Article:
Susan Wolf famously claimed that the life of the moral saint is unattractive from the “point of view of individual perfection.” I argue, however, that the unattractive moral saints in Wolf’s account are self-defeating on two levels, are motivated in the wrong way, and are called into question by real-life counter-examples. By appealing to a real-life case study, I argue that the best life from the moral point of view is not necessarily unattractive from the individual point of view.
The Enlightenment saw a critical engagement with the ancient idea that music carries certain powers - it heals and pacifies, civilizes and educates. Yet this interest in musical utility seems to conflict with larger notions of aesthetic autonomy that emerged at the same time. In Enlightenment Orpheus, Vanessa Agnew examines this apparent conflict, and provocatively questions the notion of an aesthetic-philosophical break between the eighteenth and nineteenth centuries.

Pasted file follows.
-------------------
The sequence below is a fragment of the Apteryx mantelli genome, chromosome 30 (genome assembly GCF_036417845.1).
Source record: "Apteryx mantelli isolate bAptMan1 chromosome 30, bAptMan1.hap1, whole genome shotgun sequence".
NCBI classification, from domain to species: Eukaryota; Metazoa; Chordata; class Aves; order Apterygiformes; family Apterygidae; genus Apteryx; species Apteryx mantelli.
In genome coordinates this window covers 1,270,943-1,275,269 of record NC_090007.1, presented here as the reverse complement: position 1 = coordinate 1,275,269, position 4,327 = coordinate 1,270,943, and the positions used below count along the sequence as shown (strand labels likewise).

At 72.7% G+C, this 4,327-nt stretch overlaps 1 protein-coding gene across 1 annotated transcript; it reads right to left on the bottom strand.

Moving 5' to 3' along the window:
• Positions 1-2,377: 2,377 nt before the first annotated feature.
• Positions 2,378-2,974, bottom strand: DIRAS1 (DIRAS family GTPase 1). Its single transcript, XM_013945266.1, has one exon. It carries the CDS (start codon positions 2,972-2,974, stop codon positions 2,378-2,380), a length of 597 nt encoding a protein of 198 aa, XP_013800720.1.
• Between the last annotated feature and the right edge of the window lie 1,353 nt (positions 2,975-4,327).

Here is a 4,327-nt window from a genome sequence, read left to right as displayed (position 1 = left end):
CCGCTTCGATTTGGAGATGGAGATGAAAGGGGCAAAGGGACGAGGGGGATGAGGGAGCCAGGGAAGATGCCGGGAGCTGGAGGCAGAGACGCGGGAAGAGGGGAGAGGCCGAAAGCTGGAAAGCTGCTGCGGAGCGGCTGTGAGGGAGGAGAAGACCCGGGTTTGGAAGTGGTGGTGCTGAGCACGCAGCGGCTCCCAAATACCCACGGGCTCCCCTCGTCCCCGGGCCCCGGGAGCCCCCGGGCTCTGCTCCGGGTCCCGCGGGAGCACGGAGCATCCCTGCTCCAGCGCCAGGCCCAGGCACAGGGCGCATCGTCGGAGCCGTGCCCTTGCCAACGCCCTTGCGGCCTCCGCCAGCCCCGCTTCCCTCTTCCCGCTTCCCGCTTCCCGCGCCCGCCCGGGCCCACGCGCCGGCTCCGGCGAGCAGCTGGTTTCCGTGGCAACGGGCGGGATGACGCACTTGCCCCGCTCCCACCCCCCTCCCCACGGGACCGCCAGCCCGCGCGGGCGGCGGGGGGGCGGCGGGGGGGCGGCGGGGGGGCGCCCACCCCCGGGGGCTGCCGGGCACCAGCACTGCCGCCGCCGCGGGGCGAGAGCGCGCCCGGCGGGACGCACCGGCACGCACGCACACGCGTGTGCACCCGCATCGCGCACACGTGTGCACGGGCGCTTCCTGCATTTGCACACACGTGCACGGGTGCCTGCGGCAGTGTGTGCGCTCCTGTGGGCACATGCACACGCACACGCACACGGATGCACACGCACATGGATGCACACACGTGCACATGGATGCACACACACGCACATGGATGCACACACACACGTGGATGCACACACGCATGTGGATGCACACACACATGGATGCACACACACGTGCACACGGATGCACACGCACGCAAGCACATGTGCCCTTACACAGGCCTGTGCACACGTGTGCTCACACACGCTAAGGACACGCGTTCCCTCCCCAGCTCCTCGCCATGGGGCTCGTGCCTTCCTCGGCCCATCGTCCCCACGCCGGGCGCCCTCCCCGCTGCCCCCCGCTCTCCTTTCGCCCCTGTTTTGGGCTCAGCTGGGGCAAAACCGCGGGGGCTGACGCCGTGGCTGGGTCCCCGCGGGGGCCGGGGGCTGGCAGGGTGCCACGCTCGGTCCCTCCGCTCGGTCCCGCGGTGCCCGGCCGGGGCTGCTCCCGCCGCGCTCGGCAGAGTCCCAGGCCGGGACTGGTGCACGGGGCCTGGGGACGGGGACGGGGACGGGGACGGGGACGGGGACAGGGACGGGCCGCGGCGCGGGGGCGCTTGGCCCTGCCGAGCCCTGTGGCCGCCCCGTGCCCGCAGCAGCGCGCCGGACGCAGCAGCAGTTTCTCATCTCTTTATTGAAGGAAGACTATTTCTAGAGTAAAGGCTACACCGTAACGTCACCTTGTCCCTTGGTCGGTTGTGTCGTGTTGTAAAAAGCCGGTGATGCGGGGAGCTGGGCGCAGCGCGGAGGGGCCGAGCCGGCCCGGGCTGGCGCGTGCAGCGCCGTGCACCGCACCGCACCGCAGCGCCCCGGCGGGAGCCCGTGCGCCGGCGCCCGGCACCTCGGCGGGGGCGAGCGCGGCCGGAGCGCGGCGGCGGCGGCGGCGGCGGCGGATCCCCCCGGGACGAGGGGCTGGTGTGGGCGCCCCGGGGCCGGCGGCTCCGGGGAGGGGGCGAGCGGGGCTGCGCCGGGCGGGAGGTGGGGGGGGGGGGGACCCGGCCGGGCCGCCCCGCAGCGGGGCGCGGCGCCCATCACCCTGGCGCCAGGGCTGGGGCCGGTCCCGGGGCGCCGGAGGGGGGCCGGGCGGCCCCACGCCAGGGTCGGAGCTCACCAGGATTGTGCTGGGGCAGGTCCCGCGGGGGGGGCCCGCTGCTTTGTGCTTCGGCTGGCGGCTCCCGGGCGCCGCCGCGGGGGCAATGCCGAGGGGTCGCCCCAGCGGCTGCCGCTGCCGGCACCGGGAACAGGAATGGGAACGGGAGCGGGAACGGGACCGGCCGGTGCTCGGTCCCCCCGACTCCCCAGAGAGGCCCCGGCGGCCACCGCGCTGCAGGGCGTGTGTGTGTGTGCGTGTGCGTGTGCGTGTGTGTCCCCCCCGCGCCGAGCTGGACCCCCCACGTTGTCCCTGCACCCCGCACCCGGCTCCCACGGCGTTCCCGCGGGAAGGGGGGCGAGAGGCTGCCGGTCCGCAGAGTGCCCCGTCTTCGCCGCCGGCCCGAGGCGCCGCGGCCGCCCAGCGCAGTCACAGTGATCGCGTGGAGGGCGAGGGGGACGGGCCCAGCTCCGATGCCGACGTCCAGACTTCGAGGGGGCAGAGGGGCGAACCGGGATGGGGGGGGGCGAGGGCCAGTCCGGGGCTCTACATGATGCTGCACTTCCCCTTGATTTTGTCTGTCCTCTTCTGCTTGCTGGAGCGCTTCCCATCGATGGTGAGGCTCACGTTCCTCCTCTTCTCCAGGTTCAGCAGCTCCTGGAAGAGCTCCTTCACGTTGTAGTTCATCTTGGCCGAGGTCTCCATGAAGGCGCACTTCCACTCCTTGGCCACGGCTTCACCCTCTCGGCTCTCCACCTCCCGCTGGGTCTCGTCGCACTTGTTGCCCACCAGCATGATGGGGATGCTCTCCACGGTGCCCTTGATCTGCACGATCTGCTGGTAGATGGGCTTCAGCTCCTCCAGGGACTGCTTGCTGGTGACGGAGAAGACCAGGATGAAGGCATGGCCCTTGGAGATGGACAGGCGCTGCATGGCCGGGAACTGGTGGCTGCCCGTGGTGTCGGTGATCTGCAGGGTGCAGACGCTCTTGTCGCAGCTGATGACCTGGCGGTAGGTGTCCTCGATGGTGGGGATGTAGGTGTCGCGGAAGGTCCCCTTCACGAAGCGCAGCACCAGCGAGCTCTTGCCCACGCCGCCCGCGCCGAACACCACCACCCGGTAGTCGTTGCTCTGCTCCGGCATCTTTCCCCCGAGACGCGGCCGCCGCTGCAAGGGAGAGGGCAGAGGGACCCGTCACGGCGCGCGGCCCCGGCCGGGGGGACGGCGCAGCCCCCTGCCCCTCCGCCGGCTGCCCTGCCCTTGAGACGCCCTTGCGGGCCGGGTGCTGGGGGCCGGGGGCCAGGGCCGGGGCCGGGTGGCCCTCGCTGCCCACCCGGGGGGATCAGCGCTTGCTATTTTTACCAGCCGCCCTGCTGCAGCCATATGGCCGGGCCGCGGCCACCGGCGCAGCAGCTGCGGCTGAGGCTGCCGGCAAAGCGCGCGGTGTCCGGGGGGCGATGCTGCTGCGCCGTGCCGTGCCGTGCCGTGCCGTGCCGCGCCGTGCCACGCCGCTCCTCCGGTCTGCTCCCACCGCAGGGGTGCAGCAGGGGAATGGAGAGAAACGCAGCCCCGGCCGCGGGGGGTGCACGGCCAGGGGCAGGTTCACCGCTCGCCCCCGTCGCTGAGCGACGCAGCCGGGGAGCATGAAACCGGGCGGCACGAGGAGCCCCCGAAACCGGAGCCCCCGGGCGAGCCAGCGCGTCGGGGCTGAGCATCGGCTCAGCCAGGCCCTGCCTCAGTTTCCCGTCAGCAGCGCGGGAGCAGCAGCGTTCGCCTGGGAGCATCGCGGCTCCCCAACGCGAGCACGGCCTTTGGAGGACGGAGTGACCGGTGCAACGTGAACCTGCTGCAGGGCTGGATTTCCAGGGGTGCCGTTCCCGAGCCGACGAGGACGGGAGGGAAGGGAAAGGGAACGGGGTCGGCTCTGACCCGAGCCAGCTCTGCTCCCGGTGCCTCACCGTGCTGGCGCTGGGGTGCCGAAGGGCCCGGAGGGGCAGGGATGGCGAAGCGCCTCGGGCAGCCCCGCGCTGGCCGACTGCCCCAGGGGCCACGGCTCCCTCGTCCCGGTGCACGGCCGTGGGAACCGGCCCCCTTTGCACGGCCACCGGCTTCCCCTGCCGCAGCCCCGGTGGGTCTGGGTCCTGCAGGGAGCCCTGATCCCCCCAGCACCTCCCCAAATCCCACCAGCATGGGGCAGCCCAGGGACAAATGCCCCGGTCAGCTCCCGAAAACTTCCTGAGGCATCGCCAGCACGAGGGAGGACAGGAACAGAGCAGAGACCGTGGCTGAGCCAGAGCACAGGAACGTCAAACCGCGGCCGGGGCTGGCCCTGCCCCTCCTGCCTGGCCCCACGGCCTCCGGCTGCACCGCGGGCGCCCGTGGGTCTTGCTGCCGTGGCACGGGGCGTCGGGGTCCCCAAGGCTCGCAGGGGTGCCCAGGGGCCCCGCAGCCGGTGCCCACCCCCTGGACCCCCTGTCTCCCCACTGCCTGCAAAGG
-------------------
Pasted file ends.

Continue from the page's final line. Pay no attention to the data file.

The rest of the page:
There is a persisting debate about what chemical bonds are and whether they exist. I argue that chemical bonds are real patterns of interactions between subatomic particles. This proposal resolves the problems raised in the context of existing understandings of the chemical bond and provides a novel way to defend the reality of chemical bonds.